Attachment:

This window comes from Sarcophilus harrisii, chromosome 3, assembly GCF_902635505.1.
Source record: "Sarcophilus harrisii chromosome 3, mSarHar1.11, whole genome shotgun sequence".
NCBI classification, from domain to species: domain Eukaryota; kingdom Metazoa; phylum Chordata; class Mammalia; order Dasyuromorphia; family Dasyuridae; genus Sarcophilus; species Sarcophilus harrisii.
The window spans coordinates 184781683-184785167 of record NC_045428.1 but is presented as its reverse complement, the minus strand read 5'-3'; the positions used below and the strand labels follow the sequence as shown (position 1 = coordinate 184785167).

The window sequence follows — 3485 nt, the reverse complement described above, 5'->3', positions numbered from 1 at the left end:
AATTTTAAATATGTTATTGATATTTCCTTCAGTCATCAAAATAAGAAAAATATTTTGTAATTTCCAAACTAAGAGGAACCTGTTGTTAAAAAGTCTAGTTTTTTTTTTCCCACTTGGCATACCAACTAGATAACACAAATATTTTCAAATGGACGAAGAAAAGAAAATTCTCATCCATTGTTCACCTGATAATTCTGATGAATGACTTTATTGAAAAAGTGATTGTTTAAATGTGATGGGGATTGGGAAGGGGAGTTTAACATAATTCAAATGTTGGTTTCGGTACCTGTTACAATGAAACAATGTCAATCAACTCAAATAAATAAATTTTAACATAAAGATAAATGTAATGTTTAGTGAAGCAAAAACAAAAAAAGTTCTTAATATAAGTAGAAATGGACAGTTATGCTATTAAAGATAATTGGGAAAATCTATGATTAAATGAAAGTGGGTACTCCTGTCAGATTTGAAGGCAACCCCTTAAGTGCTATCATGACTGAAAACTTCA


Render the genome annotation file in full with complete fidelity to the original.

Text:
This window comes from Sarcophilus harrisii, chromosome 3, assembly GCF_902635505.1.
Source record: "Sarcophilus harrisii chromosome 3, mSarHar1.11, whole genome shotgun sequence".
NCBI classification, from domain to species: domain Eukaryota; kingdom Metazoa; phylum Chordata; class Mammalia; order Dasyuromorphia; family Dasyuridae; genus Sarcophilus; species Sarcophilus harrisii.
The window spans coordinates 184781683-184785167 of record NC_045428.1 but is presented as its reverse complement, the minus strand read 5'-3'; the positions used below and the strand labels follow the sequence as shown (position 1 = coordinate 184785167).

The window sequence follows — 3485 nt, the reverse complement described above, 5'->3', positions numbered from 1 at the left end:
AATTTTAAATATGTTATTGATATTTCCTTCAGTCATCAAAATAAGAAAAATATTTTGTAATTTCCAAACTAAGAGGAACCTGTTGTTAAAAAGTCTAGTTTTTTTTTTCCCACTTGGCATACCAACTAGATAACACAAATATTTTCAAATGGACGAAGAAAAGAAAATTCTCATCCATTGTTCACCTGATAATTCTGATGAATGACTTTATTGAAAAAGTGATTGTTTAAATGTGATGGGGATTGGGAAGGGGAGTTTAACATAATTCAAATGTTGGTTTCGGTACCTGTTACAATGAAACAATGTCAATCAACTCAAATAAATAAATTTTAACATAAAGATAAATGTAATGTTTAGTGAAGCAAAAACAAAAAAAGTTCTTAATATAAGTAGAAATGGACAGTTATGCTATTAAAGATAATTGGGAAAATCTATGATTAAATGAAAGTGGGTACTCCTGTCAGATTTGAAGGCAACCCCTTAAGTGCTATCATGACTGAAAACTTCA